A story of brutal and beautiful honesty told in seven songs, Frankie Pangilinan invites us to abOUT hER SPACE, where overtures of sentiment and fragments of intimacy cut deeper than tyl and Battlescars.
“She’s brave and honest… / And honestly? Everything I wish I was. / She’s everything good in me, / And every worthless mistake I’ve ever made,” and so begins maybe, the haunting track that whisks us away from whatever occupies our time at the present and into the imagination of Frankie Pangilinan. While the first voice we hear is not of the singer and songwriter stepping into her alter ego, Kakie, this overture of sentiment wastes no time cutting deep. Eventually, we hear the gentle traipsing of her otherworldly vocals that fill up the cavernous orchestration with an endearing and earnest proposition of memory. “I found a note you wrote me way back when / I couldn’t breathe,” she sings. “And now it’s all I have / it’s proof you loved me / you used to love me.”
There is a persisting pain and lingering loneliness pressed into the spine of abOUT hER SPACE, the 7-track release that surprisingly predated everything Kakie has allowed the world to hear from her so far. You see, everything Frankie Pangilinan does is not only passionate, but extremely personal—this heartfelt musical exposition being no exception. Realized in fragments of intimate moments made permanent in song, the undertaking is more than just her heart worn on her sleeves, but her soul bursting from the seams, compelling one to examine long-buried memories in an exercise of introspection. This couldn’t have been truer than with Kakie herself.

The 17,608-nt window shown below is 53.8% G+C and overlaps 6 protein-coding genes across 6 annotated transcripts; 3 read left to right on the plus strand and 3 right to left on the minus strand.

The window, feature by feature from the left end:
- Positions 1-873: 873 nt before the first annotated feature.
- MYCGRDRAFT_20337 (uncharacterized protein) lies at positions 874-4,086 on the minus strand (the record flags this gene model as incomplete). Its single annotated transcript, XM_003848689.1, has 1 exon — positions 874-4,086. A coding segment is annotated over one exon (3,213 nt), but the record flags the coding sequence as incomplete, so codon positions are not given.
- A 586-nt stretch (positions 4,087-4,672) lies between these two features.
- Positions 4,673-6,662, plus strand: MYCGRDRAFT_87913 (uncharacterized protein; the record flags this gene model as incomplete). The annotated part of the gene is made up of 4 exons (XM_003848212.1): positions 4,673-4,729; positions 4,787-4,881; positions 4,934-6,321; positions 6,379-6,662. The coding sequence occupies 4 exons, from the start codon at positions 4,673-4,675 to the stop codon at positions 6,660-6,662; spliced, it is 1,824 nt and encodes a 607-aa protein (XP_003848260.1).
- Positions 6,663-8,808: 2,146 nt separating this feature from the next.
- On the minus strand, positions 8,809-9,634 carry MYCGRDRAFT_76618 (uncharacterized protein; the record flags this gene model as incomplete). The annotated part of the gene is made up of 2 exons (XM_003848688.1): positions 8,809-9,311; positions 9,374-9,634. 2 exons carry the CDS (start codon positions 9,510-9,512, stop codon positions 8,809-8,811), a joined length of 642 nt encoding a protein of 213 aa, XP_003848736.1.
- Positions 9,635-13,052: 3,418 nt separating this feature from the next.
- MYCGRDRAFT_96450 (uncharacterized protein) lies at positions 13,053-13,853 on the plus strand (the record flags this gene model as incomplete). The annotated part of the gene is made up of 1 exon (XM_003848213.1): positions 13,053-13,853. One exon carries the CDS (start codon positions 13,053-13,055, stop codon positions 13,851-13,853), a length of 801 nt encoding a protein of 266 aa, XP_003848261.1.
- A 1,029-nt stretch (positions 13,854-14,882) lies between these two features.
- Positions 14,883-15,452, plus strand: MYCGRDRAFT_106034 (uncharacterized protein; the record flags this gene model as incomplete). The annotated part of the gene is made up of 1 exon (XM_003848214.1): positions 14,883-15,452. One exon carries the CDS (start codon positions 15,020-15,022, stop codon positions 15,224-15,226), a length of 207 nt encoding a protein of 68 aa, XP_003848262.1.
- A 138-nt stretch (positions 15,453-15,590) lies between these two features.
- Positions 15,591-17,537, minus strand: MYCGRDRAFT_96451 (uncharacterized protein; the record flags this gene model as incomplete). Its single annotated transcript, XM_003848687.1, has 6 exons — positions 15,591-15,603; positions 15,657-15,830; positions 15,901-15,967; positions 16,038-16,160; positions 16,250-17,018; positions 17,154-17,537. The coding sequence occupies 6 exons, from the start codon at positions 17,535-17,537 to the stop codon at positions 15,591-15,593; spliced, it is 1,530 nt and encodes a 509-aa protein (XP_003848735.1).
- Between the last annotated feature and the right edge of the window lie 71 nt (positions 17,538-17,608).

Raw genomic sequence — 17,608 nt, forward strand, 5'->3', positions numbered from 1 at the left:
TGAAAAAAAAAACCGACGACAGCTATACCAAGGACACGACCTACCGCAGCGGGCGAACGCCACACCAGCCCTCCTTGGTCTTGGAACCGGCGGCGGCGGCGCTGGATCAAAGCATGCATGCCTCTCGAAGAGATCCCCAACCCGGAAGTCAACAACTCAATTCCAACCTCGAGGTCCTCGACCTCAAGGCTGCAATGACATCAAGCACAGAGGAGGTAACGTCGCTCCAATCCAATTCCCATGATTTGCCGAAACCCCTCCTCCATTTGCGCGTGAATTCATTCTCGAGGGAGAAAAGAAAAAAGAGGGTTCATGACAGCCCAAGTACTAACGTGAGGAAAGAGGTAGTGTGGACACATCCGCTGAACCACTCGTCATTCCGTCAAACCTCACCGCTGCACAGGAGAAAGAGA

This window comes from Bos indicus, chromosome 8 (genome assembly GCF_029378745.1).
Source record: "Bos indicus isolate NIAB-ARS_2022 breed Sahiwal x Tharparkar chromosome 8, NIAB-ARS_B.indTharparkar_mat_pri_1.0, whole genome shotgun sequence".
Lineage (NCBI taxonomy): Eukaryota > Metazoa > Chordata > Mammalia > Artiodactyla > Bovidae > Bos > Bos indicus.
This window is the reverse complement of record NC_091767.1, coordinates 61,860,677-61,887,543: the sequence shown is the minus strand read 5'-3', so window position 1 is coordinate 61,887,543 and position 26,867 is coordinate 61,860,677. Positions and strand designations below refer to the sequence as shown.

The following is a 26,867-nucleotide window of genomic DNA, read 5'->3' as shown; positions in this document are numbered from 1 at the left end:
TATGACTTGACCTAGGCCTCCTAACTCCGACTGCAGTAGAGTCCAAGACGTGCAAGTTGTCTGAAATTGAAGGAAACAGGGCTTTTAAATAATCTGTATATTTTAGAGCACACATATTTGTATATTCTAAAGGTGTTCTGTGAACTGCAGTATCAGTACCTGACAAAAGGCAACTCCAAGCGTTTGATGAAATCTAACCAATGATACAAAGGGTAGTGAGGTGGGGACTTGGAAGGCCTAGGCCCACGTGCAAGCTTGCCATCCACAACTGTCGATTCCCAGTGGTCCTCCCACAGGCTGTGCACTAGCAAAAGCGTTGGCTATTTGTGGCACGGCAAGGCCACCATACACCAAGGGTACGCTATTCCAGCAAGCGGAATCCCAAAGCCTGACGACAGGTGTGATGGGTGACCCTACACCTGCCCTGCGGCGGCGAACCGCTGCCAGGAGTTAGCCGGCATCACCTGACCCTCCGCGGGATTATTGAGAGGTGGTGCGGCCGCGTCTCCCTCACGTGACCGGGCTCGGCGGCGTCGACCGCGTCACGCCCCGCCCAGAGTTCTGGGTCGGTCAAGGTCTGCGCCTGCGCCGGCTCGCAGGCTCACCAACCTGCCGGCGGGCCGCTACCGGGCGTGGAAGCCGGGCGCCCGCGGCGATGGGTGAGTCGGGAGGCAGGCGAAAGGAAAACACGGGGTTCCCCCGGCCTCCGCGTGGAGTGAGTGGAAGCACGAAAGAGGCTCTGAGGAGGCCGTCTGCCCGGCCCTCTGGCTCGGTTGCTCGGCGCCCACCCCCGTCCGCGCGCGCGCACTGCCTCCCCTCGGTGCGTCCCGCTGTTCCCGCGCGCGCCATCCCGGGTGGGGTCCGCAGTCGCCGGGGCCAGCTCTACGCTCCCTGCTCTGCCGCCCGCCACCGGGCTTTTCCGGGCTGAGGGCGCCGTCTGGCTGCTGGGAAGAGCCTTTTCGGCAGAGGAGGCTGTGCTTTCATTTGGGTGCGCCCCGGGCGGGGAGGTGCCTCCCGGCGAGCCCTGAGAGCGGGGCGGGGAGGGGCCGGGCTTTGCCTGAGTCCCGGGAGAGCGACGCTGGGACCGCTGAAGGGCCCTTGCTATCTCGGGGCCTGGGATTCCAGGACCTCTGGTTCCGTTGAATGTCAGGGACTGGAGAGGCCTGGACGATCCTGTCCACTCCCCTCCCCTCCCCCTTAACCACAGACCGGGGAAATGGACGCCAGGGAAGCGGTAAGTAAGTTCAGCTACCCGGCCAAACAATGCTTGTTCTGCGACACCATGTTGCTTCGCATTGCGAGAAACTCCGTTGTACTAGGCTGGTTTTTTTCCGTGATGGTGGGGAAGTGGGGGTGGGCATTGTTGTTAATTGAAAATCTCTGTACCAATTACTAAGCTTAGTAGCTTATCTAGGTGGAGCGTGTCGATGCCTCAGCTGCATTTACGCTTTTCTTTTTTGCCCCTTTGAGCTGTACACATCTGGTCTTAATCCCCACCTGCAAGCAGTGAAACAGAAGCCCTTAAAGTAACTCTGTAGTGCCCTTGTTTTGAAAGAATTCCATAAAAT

“I learned more about myself, pushed my voice a little further each time, surrendered to the idea that perfection does not exist. I cursed incessantly at the girl I used to be, and then found the strength to forgive her when I realized she’d done nothing but given me fragments of a story she couldn’t write, knowing that only I could,” she says of the creative process of abOUT hER SPACE. “I also developed a liking for cold brew coffee.”
The Feelings Of Frankie Pangilinan
Sips of coffee and swigs of beer aside, abOUT hER SPACE doesn’t wear you out with sadness. In fact, it only springs from this place of seeming hopelessness into a space of exploration and discovery, as one does over the many overlapping trajectories of growing up. “I wrote many of these songs years ago; recorded them with a semi-shattered iPhone in the wee hours of the morning (my natural habitat) and transferred the files onto a USB, then didn’t pay them any mind for at least two years,” recalls Kakie.
“I swore to myself I wouldn’t open those songs until I was no longer saddened by naive things. And here we are now, having rummaged through the files with a little less ache and a little more bravery, offering a body of work to the world that sounds exactly how I imagined it would. It is the first of my music that I’m truly, deeply, wholeheartedly proud to claim. And I’m saddened that it took me this long to arrive at this place artistically, but am deeply overjoyed that I’ve arrived here at all.”
As emotionally exuberant and charged with feelings as abOUT hER SPACE is, there is also a lot of hope laced from end to end. You know, the type that is brave and bookended by faith in things falling into place eventually. Seamless in its storytelling, it glides from texture, tension, and truth, as evidenced in the brimming of youth in afterparty (“Why don’t we just talk to each other? / Why are we all scared to be lovers?), the waltz-like slow dance in don’t tell me you love me just to be kind (“Falling much farther / Into a pool of pain/ sky’s looking darker / but I would prefer the rain”), and the gnawing grief concealed in an homage to her written fictional work, gone (“Drowned in douses of disdain / Knowing I can’t follow where he runs / and I came undone”).
About Her Space
With stories and a universe in hand, Frankie Pangilinan charged into abOUT hER SPACE heart first, naturally. But in order to properly sculpt her truth into its full potential, she had to be guided by like-minded and inspired people who not only respect her music, but her vision as well.